The table below shows that the concentration level of Cd in a sample in table 1 is higher than the WHO/FAO permissible levels. Samples analyzed in WCW1 and AS7 sites were higher in Pb concentration than the permissible level of WHO that may be due to cement factory find at the sampling area. The other six samples are in a good agreement with most of the results reported from different countries [10]. This need further studies on the geographical origin of the samples to aid to find out probable sources of heavy metal contamination and vegetation of the area from which the honey was originated.

Determination of pesticide residues levels

Pesticide residues analyzed in the AS, BWB, GSL and WC honey samples were aldrin, α-BHC, β-BHC, γ-BHC, δ-BHC, P,P’ DDD, P, P’DDE, P, P’DDT, O, P-DDD, endosulfan, endrine, heptachlor, heptachlor exo-epoxide and diaznone. According to this study, the residues were found to be lower than the detection limits for the honey samples analyzed.

The European regulation 396/2005 EC set the limit at 10 μg kg-1 for substances for which no MRL had been established. Since 1 September 2008 the European Commission has set new MRLs, which mostly are between 10 and 50 ng·g-1 in honey [15]. According to a report, of 90 analyzed samples, pesticide residue monitoring showed that 44.4% of the samples contained no detectable residues of the target pesticides [16]. Fortunately, results of this study shown that the honey samples collected from the study area were free of the organochlorine residues that studied. Therefore, the honey from the study area is safe for consumption.

Even though, the findings of the study shown that there is no significant pesticide residues in the tested honey samples, the fact no pesticides were detected or not exceeded the admitted level does not necessarily mean that farmers are not using pesticides because some time honeybees can make biological transformation/detoxification of toxic substances and extract through their feces to sustain their life.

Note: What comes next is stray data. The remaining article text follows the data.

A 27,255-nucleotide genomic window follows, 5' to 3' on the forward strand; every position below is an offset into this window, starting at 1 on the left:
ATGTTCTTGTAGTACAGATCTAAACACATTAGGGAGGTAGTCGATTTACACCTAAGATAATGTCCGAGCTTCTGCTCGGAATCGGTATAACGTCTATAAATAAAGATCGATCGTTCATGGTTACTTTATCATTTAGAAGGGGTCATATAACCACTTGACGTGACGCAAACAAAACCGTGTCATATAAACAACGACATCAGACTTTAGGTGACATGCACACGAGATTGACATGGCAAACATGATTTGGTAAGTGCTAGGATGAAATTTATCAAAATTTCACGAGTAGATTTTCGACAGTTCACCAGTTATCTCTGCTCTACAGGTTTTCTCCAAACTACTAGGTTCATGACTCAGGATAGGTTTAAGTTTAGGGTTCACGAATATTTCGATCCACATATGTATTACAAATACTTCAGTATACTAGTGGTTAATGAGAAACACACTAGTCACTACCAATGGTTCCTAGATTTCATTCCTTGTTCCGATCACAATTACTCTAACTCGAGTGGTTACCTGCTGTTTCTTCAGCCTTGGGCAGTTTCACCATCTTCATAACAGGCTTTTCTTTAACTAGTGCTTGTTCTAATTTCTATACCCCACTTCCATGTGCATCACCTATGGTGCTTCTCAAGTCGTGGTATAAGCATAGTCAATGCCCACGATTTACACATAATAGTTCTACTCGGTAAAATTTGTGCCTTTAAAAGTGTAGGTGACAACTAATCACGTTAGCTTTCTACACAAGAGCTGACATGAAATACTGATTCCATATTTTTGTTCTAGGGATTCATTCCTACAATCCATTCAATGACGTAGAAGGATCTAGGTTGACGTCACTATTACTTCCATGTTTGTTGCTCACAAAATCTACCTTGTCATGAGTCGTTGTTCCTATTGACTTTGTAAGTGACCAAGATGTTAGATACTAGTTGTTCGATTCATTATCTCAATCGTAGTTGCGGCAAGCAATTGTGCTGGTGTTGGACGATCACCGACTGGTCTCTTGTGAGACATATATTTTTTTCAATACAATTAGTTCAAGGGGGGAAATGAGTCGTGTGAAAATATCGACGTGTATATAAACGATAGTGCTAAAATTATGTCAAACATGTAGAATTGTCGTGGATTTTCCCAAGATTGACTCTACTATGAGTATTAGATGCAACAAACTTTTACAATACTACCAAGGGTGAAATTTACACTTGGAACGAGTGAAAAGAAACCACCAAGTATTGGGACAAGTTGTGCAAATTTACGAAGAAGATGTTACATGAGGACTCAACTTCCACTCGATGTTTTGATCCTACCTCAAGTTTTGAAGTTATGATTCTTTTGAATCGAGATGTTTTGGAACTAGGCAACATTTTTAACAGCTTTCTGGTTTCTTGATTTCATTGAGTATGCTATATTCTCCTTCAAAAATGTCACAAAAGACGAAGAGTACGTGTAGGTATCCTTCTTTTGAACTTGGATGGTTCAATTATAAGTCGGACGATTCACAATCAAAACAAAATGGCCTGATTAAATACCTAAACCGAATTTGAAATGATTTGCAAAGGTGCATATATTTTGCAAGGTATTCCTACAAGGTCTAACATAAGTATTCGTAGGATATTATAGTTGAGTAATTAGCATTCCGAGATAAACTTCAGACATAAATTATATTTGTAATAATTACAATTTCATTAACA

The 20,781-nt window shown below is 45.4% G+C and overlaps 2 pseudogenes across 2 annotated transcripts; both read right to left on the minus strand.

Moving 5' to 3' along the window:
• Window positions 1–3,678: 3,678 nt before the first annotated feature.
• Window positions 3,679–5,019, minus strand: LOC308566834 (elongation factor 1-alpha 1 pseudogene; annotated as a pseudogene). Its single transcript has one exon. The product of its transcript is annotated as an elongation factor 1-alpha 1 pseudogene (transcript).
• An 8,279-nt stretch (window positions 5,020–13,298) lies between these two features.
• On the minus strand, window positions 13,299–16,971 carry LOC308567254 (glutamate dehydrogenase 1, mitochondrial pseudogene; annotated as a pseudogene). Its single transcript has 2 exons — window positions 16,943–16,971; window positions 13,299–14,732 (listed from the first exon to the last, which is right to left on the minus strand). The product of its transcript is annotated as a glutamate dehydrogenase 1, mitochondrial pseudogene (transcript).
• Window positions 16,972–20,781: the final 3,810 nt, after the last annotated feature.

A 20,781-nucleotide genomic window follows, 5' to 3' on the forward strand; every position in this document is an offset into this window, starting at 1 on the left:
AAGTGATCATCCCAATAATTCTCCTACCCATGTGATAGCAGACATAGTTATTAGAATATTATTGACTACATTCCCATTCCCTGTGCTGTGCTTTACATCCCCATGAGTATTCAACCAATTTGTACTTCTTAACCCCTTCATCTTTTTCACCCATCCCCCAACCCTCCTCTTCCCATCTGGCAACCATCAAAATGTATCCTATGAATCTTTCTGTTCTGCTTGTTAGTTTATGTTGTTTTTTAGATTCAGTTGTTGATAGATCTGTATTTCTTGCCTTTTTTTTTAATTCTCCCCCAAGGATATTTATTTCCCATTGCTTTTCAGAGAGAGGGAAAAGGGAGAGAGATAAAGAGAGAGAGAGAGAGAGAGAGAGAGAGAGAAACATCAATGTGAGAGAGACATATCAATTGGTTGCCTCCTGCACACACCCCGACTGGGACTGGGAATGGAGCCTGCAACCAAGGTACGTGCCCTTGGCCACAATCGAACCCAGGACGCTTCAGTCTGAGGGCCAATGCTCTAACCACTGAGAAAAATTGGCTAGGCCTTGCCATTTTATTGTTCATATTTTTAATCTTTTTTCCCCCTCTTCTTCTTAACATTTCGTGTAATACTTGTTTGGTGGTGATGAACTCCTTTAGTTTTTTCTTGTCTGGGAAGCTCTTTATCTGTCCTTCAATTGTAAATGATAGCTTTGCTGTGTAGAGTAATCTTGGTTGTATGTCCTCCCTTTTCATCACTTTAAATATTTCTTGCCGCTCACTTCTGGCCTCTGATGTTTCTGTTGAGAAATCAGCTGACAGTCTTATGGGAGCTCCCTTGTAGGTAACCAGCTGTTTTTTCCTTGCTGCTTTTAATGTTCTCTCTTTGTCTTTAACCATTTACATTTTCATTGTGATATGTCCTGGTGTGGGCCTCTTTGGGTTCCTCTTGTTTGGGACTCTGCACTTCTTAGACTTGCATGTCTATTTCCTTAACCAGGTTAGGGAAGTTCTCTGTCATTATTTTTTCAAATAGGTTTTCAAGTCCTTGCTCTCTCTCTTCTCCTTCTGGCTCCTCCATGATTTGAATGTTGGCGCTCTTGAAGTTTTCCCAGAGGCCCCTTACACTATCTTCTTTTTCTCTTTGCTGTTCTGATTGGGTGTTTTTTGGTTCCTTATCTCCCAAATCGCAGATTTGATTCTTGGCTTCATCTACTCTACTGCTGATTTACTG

Estimated Daily Intake (EDI) for the detected pesticide residues in the honey sample following the international guidelines [17] and [6] is determined by using the following equation:

EDI = ΣC×F/ (D×W) [18]

Where, C is the mean of pesticide residues concentration in honey (µg/ kg), F is mean annual intake of honey per person (2 kg per person approximately), D is number of days in a year (365), and W is mean body weight (60 kg) [19].

Since there were no detected residues in the samples, the estimated daily intakes of pesticides in the samples less than detection limit were below the Accepted Daily Intake (ADIs), which may indicate that the honey consumption has a negligible influence to health risk. If the hazard index of the pesticide residue is lower than unity, then the consumer is considered to be adequately safe. The hazard index values showed that all the intakes of pesticide residues remain clearly below the safe limit.


A good percentage recovery for metals analyzed was obtained (85-104%). The study also showed the analyzed metals were found to follow the decreasing order: Fe>Zn>Ni>Pb>Cu>Cr>Cd. Metals such as Cu, Cr, Zn and Ni are in acceptable ranges but Pb and Cd were slightly higher in WCW1, AS7 and WC2 than the permissible levels of national and international standards. Even though, the ranges of obtained parameters are in acceptable by different national and international standards, some values are slightly higher than the standards.

Pesticide residues were below detection limit. Therefore, it can be stated that the honey from the study area is safe to consumers and bees of the area. However, more study is important using more sensitive and recent analytical instruments to prove the findings.


This research was supported by Oromia Agricultural Research Institute and Hawassa University and the other like to acknowledge them.